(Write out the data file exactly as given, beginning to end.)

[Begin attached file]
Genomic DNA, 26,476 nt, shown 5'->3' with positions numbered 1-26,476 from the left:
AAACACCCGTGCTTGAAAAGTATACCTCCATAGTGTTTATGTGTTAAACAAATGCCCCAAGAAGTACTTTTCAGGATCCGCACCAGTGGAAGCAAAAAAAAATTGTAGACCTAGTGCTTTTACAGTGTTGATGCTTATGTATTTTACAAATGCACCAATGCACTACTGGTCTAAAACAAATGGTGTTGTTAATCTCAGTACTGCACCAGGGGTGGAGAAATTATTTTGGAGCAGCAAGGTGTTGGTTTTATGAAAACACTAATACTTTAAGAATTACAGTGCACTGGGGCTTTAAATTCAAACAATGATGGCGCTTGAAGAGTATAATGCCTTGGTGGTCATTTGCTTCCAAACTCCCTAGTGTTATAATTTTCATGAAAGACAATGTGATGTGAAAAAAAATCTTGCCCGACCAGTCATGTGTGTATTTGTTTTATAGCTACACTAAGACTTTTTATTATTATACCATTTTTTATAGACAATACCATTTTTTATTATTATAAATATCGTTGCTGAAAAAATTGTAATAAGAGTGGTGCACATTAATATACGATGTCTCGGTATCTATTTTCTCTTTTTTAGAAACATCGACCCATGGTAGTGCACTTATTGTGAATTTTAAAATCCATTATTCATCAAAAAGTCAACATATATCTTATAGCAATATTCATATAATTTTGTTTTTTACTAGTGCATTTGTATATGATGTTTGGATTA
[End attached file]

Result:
Genomic DNA, 26,476 nt, shown 5'->3' with positions numbered 1-26,476 from the left:
AAACACCCGTGCTTGAAAAGTATACCTCCATAGTGTTTATGTGTTAAACAAATGCCCCAAGAAGTACTTTTCAGGATCCGCACCAGTGGAAGCAAAAAAAAATTGTAGACCTAGTGCTTTTACAGTGTTGATGCTTATGTATTTTACAAATGCACCAATGCACTACTGGTCTAAAACAAATGGTGTTGTTAATCTCAGTACTGCACCAGGGGTGGAGAAATTATTTTGGAGCAGCAAGGTGTTGGTTTTATGAAAACACTAATACTTTAAGAATTACAGTGCACTGGGGCTTTAAATTCAAACAATGATGGCGCTTGAAGAGTATAATGCCTTGGTGGTCATTTGCTTCCAAACTCCCTAGTGTTATAATTTTCATGAAAGACAATGTGATGTGAAAAAAAATCTTGCCCGACCAGTCATGTGTGTATTTGTTTTATAGCTACACTAAGACTTTTTATTATTATACCATTTTTTATAGACAATACCATTTTTTATTATTATAAATATCGTTGCTGAAAAAATTGTAATAAGAGTGGTGCACATTAATATACGATGTCTCGGTATCTATTTTCTCTTTTTTAGAAACATCGACCCATGGTAGTGCACTTATTGTGAATTTTAAAATCCATTATTCATCAAAAAGTCAACATATATCTTATAGCAATATTCATATAATTTTGTTTTTTACTAGTGCATTTGTATATGATGTTTGGATTA